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If a person is overweight or extremely frail, it is recommended that they do not use ankle weights in exercise.
The use of ankle weights during exercise to enhance a workout has increased in popularity over the years. Before you add a set of ankle weights to your workout routine, however, it's best to review the facts. The addition of ankle weights provides a host of benefits, but they can also put extra strain on joints and muscles. Reviewing the facts will help you decide if the ankle weights would work well for your specific circumstances.
Burn More Calories
Whether you're looking to lose weight or simply burn more calories so you can eat a little more throughout the day, adding ankle weights is a good choice. When you put the ankle weights on, you're adding more weight, which requires you to use more force during exercises. The more force you apply, the more calories you'll burn.
Increase Your Heart Rate
According to the University of California's Berkeley Wellness, in order to benefit from aerobic exercise, you need to get and hold your target heart rate for a total of 20 minutes. Since added weights cause your intensity and energy expenditure to go up, thus increasing your heart rate, you'll be able to reach and maintain your target heart rate much faster.
Take Them Swimming
While it's true that adding ankle weights puts extra stress on your joints, exercising in water negates this. This means that, if you have trouble with your joints, you can still benefit from using ankle weights when working out. Simply put them on when taking part in aquatic exercises instead of using them on land.
Add Some Resistance
When performing exercises like leg lifts, you'll get more of a workout when you add resistance. Some exercise enthusiasts opt for resistance bands, but you can accomplish the same result by adding the ankle weights. The weights provide resistance, causing you to have to exert more energy to lift your leg.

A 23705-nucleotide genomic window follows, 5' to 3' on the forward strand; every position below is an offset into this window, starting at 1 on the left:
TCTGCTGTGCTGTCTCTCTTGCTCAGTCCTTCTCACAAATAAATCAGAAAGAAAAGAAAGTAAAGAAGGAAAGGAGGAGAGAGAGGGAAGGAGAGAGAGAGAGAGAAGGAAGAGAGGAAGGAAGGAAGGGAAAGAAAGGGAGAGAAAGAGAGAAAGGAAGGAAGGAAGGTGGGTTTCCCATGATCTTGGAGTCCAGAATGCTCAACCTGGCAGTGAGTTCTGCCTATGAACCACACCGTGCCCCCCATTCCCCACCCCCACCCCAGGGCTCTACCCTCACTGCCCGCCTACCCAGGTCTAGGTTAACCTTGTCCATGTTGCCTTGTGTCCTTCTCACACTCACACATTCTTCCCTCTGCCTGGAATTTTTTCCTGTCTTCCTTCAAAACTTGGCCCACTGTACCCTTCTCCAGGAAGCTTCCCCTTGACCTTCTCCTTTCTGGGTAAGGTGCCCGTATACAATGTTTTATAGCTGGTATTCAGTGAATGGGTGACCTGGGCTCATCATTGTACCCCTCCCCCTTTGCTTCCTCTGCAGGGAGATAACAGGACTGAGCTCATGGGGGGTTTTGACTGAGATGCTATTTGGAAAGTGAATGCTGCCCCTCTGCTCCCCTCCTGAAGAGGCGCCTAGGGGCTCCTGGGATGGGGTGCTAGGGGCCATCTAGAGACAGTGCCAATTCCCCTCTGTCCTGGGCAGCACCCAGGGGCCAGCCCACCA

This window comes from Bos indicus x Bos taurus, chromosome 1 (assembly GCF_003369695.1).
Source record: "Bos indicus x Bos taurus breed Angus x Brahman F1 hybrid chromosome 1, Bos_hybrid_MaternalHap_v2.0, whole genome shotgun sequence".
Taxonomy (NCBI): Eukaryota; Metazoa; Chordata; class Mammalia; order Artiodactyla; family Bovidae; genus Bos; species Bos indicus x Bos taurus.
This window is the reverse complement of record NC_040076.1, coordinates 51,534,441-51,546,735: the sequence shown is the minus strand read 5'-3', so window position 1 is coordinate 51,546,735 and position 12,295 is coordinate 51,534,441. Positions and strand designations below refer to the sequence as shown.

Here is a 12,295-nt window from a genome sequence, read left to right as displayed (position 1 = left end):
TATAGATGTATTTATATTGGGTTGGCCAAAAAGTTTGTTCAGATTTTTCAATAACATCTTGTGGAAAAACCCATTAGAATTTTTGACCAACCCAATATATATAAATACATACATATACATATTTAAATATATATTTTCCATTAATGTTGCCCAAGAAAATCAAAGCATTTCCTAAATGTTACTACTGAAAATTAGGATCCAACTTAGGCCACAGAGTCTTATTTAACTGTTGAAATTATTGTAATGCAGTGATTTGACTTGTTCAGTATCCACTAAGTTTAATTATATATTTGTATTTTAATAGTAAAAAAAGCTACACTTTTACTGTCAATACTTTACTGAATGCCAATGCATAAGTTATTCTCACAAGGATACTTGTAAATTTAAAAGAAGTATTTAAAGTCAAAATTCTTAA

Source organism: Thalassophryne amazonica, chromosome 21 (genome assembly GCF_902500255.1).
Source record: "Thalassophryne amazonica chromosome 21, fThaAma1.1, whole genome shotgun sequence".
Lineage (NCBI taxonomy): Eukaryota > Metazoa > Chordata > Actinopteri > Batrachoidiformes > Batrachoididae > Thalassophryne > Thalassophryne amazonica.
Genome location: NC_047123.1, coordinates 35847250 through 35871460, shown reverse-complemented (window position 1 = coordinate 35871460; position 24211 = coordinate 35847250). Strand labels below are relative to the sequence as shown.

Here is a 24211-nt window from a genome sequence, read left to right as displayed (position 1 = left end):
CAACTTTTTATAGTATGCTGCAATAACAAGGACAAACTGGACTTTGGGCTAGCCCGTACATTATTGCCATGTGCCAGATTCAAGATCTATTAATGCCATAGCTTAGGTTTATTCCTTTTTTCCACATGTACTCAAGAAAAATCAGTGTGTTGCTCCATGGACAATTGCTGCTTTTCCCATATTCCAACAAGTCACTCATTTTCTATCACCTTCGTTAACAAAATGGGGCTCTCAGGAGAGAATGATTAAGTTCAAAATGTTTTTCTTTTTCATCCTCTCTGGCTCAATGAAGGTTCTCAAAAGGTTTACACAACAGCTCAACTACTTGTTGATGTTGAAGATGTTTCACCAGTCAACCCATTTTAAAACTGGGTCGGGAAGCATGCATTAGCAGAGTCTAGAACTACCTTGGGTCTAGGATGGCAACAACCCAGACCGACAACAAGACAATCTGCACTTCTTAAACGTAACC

Improve Your Endurance
As you use the ankle weights, you'll have to use more force than normal when exercising. Over time, this builds up your endurance. Take the ankle weights off after a few weeks have passed and see how much longer you can run or work out.
If you like to challenge yourself, you'll find that incorporating ankle weights into a workout gives you a chance to do that. Whether you're practicing planking or doing leg raises, the weights make your legs heavier, which then presents you with the challenge of seeing if you can still complete the exercises you normally do.
Improve Leg Strength
Building leg strength is not only good for your overall health, but useful for going on hiking trips, competing in bicycle marathons and running cross-country. Adding ankle weights makes the muscles in your legs work harder, which causes them to grow and strengthen.
Hit Other Muscles
Depending on the particular exercise you're doing, ankle weights can also work your glutes. If you move the ankle weights to your arms, you'll be able to strengthen the muscles in your upper body as well.
Add Some Variety
Ankle weights can be used during a wide variety of exercises, not just when doing leg lifts. You can use them when doing pull-ups for added weight that increases bicep strength, or when going for a brisk walk through the park. You can even put the ankle weights on when you're not exercising. Consider wearing them around the house while doing chores or when you take the dog out to the dog park.
Save Some Money
Fortunately, ankle weights don't cost much, so money won't be a barrier for most. In fact, you can pick up a pair of these weights in a variety of colors for anywhere between $10 and $20. Some are designed specifically for ankles, while others can be used for ankles or wrists.